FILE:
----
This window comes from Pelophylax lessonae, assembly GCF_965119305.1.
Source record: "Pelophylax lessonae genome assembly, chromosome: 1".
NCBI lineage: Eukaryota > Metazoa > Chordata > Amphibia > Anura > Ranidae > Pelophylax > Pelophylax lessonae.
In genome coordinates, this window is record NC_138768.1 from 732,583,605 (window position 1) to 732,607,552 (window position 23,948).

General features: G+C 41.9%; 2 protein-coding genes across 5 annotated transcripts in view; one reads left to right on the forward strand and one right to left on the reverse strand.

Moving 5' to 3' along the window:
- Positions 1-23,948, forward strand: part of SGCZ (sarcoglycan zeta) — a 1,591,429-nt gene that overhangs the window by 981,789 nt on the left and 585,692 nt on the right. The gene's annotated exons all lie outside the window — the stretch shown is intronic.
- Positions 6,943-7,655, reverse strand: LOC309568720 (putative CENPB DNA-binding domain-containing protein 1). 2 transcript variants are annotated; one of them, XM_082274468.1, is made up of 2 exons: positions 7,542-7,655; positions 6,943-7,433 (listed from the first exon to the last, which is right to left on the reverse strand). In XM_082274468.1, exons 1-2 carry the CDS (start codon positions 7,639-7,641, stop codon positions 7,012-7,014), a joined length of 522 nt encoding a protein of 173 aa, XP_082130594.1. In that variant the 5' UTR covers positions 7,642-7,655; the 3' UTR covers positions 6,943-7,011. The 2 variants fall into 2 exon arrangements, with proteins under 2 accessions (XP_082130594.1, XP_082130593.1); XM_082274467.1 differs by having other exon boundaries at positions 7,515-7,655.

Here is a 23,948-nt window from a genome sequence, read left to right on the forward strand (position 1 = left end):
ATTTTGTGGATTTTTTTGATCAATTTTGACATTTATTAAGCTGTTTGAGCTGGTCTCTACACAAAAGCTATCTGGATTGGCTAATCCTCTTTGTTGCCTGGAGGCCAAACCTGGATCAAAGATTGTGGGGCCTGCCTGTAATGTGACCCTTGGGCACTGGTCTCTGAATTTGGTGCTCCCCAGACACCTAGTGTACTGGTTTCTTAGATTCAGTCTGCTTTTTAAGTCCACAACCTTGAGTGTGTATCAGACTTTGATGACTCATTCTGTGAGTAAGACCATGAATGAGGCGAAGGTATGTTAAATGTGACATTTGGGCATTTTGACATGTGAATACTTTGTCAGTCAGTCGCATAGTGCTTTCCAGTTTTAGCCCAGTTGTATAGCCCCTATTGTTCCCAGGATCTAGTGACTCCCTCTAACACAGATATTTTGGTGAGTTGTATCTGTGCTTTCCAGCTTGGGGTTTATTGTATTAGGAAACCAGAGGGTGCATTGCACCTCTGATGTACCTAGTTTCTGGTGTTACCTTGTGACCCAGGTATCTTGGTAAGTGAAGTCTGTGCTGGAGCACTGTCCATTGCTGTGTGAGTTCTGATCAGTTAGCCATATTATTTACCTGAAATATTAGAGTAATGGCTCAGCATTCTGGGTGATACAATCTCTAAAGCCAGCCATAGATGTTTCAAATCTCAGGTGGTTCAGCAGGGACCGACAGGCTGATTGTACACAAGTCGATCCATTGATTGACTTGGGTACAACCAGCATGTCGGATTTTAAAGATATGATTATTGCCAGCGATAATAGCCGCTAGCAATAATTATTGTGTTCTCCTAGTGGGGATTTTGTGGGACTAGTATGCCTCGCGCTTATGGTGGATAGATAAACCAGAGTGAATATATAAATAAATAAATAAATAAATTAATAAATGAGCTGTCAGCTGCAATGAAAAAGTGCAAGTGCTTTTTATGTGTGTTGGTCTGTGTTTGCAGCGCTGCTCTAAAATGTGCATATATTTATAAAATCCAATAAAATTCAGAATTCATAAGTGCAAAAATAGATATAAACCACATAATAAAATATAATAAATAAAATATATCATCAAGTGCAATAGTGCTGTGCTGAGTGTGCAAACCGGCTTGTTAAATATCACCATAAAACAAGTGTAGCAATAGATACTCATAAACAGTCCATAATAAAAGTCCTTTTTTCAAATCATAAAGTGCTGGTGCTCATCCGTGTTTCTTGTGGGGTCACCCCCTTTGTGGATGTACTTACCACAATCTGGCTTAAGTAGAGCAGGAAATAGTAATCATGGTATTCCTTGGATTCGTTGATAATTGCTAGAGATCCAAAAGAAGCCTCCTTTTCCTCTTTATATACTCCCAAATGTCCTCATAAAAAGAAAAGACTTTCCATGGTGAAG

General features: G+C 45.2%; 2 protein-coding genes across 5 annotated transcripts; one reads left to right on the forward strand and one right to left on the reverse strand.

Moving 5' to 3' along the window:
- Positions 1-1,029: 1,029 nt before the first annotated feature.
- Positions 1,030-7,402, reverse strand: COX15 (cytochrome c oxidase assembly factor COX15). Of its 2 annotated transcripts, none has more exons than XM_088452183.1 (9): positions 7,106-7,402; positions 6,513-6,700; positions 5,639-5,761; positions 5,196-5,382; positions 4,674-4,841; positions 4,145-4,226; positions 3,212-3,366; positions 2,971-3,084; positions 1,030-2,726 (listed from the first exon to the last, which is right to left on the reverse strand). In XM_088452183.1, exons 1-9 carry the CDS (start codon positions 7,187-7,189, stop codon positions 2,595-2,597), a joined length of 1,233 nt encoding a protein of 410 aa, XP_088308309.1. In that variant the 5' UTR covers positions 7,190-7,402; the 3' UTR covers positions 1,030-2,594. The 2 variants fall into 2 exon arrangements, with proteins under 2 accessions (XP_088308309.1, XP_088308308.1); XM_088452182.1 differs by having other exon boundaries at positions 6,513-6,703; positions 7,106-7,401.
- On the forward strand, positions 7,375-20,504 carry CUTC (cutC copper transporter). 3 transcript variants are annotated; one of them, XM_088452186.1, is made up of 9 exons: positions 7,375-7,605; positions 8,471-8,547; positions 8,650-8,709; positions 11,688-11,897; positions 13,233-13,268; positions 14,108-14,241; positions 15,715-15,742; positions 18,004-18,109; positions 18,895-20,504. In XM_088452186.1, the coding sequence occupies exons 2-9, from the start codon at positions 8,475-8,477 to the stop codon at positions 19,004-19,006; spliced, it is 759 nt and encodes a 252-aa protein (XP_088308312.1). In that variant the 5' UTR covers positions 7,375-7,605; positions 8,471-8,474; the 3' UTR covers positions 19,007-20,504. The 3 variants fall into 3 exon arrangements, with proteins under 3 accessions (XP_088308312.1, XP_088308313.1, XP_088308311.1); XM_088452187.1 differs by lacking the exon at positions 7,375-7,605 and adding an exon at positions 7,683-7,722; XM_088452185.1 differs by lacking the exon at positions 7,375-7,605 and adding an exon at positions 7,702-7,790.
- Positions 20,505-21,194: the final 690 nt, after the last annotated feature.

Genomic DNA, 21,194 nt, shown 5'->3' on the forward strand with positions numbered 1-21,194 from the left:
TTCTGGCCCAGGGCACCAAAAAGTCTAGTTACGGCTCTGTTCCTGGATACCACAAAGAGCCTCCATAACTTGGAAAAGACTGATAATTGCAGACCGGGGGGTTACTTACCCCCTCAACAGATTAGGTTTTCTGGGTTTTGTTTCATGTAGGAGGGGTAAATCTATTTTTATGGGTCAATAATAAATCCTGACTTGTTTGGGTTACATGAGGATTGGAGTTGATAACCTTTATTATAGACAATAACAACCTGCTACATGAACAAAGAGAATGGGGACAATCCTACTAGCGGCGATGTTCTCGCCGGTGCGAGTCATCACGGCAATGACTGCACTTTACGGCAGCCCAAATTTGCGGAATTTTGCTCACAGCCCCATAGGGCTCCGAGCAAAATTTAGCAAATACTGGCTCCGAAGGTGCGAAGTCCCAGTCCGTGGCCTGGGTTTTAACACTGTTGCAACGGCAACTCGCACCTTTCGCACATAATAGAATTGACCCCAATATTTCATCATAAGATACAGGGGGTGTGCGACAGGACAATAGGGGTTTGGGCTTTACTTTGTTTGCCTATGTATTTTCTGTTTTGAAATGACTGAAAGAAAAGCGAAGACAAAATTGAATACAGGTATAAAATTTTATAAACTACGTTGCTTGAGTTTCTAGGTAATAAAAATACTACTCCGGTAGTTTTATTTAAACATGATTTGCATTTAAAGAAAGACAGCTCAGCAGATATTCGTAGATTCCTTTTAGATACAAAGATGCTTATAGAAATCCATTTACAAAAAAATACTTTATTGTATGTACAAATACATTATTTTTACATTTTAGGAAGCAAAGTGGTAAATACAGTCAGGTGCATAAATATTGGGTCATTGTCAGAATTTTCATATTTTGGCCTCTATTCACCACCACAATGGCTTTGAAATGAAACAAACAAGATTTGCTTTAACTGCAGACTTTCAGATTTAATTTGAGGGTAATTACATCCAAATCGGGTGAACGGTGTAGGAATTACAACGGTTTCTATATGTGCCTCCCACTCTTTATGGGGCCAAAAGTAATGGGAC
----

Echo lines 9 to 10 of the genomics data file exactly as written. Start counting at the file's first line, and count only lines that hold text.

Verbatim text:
Here is a 23,948-nt window from a genome sequence, read left to right on the forward strand (position 1 = left end):
ATTTTGTGGATTTTTTTGATCAATTTTGACATTTATTAAGCTGTTTGAGCTGGTCTCTACACAAAAGCTATCTGGATTGGCTAATCCTCTTTGTTGCCTGGAGGCCAAACCTGGATCAAAGATTGTGGGGCCTGCCTGTAATGTGACCCTTGGGCACTGGTCTCTGAATTTGGTGCTCCCCAGACACCTAGTGTACTGGTTTCTTAGATTCAGTCTGCTTTTTAAGTCCACAACCTTGAGTGTGTATCAGACTTTGATGACTCATTCTGTGAGTAAGACCATGAATGAGGCGAAGGTATGTTAAATGTGACATTTGGGCATTTTGACATGTGAATACTTTGTCAGTCAGTCGCATAGTGCTTTCCAGTTTTAGCCCAGTTGTATAGCCCCTATTGTTCCCAGGATCTAGTGACTCCCTCTAACACAGATATTTTGGTGAGTTGTATCTGTGCTTTCCAGCTTGGGGTTTATTGTATTAGGAAACCAGAGGGTGCATTGCACCTCTGATGTACCTAGTTTCTGGTGTTACCTTGTGACCCAGGTATCTTGGTAAGTGAAGTCTGTGCTGGAGCACTGTCCATTGCTGTGTGAGTTCTGATCAGTTAGCCATATTATTTACCTGAAATATTAGAGTAATGGCTCAGCATTCTGGGTGATACAATCTCTAAAGCCAGCCATAGATGTTTCAAATCTCAGGTGGTTCAGCAGGGACCGACAGGCTGATTGTACACAAGTCGATCCATTGATTGACTTGGGTACAACCAGCATGTCGGATTTTAAAGATATGATTATTGCCAGCGATAATAGCCGCTAGCAATAATTATTGTGTTCTCCTAGTGGGGATTTTGTGGGACTAGTATGCCTCGCGCTTATGGTGGATAGATAAACCAGAGTGAATATATAAATAAATAAATAAATAAATTAATAAATGAGCTGTCAGCTGCAATGAAAAAGTGCAAGTGCTTTTTATGTGTGTTGGTCTGTGTTTGCAGCGCTGCTCTAAAATGTGCATATATTTATAAAATCCAATAAAATTCAGAATTCATAAGTGCAAAAATAGATATAAACCACATAATAAAATATAATAAATAAAATATATCATCAAGTGCAATAGTGCTGTGCTGAGTGTGCAAACCGGCTTGTTAAATATCACCATAAAACAAGTGTAGCAATAGATACTCATAAACAGTCCATAATAAAAGTCCTTTTTTCAAATCATAAAGTGCTGGTGCTCATCCGTGTTTCTTGTGGGGTCACCCCCTTTGTGGATGTACTTACCACAATCTGGCTTAAGTAGAGCAGGAAATAGTAATCATGGTATTCCTTGGATTCGTTGATAATTGCTAGAGATCCAAAAGAAGCCTCCTTTTCCTCTTTATATACTCCCAAATGTCCTCATAAAAAGAAAAGACTTTCCATGGTGAAG